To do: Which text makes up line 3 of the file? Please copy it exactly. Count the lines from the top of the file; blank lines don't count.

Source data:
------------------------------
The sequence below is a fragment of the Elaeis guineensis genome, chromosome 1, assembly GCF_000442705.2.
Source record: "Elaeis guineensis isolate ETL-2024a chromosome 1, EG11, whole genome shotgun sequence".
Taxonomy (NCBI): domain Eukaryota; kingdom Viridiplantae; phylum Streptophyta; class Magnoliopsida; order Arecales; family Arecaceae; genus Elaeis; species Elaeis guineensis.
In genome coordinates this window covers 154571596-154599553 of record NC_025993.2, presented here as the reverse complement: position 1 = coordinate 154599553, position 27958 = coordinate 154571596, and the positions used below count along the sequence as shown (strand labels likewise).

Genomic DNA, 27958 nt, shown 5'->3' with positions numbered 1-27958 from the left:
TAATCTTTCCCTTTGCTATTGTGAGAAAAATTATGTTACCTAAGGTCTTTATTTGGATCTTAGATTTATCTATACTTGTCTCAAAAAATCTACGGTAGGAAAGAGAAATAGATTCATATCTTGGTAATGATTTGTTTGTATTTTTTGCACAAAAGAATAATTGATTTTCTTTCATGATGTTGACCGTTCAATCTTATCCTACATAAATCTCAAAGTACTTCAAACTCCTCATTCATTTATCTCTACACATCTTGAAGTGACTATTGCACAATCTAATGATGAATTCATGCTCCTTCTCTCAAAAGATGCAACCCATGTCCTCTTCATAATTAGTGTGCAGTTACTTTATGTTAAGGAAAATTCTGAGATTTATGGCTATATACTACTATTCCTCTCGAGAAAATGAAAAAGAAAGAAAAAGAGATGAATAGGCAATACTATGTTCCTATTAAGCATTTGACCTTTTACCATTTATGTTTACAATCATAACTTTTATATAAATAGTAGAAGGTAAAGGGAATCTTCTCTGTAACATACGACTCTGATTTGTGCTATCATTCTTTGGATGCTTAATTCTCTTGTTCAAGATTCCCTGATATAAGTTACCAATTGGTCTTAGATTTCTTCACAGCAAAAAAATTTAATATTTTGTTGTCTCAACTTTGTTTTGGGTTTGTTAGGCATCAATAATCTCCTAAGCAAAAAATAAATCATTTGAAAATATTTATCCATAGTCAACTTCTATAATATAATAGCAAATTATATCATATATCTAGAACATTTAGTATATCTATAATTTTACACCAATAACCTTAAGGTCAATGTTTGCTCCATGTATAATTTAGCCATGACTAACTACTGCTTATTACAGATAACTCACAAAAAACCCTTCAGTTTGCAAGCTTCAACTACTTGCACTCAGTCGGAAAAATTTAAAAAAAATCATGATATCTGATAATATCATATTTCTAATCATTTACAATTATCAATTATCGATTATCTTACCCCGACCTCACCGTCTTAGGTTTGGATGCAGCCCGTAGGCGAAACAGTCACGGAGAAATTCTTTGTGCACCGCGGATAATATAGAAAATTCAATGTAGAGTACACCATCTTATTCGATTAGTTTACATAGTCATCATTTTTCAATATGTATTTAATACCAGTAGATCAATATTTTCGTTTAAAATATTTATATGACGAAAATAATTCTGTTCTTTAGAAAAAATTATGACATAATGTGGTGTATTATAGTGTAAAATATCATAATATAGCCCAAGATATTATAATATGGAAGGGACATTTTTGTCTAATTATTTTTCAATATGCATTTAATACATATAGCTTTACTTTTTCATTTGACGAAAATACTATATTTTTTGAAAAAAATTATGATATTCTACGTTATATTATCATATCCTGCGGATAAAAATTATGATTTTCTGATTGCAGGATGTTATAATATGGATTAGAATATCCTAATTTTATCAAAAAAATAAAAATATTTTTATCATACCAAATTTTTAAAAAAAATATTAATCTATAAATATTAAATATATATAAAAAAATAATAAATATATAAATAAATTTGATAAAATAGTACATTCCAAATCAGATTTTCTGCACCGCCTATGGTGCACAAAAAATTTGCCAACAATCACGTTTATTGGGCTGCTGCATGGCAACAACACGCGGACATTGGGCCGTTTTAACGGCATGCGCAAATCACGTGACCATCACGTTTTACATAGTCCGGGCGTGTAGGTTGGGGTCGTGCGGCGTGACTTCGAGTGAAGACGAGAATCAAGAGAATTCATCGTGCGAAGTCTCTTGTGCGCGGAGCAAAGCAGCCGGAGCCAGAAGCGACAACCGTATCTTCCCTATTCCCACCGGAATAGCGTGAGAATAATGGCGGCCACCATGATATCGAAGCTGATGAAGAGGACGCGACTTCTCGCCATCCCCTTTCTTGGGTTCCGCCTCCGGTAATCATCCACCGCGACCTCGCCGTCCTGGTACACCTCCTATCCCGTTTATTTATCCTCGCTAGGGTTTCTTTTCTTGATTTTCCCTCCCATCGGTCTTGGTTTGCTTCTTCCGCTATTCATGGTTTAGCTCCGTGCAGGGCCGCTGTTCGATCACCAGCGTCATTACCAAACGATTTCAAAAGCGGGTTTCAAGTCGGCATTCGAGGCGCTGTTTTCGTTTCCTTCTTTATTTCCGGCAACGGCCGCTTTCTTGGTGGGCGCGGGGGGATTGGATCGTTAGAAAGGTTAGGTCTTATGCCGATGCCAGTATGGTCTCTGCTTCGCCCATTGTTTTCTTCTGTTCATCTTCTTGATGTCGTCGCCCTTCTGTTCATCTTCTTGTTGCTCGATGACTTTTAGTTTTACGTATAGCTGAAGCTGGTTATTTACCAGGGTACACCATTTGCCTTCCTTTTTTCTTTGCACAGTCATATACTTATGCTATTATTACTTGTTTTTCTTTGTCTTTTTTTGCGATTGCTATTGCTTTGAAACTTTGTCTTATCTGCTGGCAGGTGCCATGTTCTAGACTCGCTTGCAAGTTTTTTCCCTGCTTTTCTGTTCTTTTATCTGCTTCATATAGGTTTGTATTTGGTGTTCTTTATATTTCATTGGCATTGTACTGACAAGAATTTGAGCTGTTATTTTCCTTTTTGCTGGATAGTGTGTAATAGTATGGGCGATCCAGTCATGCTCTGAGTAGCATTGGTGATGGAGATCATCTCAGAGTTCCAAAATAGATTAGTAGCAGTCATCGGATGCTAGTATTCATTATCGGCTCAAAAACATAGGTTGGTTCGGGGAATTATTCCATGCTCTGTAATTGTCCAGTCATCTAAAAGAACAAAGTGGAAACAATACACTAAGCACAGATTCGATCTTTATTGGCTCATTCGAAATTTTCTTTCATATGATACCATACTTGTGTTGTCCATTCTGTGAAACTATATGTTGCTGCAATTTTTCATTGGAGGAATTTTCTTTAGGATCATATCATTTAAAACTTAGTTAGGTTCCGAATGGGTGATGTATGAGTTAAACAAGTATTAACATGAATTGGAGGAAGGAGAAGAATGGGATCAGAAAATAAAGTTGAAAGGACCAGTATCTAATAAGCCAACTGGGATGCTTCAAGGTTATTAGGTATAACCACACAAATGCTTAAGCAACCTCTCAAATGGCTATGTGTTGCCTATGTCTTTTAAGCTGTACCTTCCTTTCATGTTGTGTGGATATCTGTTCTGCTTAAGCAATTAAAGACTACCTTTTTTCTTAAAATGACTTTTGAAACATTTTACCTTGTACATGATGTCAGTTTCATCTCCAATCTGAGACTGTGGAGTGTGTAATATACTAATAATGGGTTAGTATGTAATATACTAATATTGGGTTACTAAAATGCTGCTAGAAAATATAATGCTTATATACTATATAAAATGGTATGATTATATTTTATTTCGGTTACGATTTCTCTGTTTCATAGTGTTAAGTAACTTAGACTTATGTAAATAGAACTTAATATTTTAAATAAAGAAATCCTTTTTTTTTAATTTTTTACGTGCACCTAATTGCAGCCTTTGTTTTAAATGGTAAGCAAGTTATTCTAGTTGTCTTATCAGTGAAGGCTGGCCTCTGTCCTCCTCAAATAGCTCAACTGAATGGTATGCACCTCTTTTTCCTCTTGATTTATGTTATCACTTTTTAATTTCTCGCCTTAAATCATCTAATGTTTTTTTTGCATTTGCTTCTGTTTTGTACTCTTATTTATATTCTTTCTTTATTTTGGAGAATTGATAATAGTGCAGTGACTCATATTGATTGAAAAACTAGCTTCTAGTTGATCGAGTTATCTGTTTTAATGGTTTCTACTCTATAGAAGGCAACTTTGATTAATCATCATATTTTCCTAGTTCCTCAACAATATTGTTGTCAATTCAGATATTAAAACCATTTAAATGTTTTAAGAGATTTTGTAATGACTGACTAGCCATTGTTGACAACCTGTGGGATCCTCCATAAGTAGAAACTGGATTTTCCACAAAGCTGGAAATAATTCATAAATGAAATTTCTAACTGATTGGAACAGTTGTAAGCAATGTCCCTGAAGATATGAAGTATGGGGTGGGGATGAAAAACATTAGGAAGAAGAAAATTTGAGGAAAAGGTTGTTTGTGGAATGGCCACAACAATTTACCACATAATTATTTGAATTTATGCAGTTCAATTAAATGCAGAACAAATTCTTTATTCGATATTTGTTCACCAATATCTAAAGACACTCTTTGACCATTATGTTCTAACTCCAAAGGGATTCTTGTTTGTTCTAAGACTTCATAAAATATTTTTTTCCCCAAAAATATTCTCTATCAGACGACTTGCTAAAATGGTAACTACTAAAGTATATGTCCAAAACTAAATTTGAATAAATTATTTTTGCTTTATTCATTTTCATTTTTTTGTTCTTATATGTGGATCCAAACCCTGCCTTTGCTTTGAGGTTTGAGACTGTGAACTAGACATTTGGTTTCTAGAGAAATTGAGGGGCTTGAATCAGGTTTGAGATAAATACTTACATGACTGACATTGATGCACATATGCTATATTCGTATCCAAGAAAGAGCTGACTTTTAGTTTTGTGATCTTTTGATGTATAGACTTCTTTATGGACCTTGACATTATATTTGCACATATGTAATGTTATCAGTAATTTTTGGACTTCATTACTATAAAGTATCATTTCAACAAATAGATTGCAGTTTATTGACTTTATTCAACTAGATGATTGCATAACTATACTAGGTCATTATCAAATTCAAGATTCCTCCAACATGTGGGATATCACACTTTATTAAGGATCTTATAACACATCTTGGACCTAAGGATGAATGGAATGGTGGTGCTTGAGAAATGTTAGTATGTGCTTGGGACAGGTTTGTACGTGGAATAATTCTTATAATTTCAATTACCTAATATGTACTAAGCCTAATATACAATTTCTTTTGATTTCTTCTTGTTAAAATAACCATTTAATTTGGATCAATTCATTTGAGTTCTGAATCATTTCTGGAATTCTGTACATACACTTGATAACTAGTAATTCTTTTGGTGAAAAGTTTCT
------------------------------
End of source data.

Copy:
Taxonomy (NCBI): domain Eukaryota; kingdom Viridiplantae; phylum Streptophyta; class Magnoliopsida; order Arecales; family Arecaceae; genus Elaeis; species Elaeis guineensis.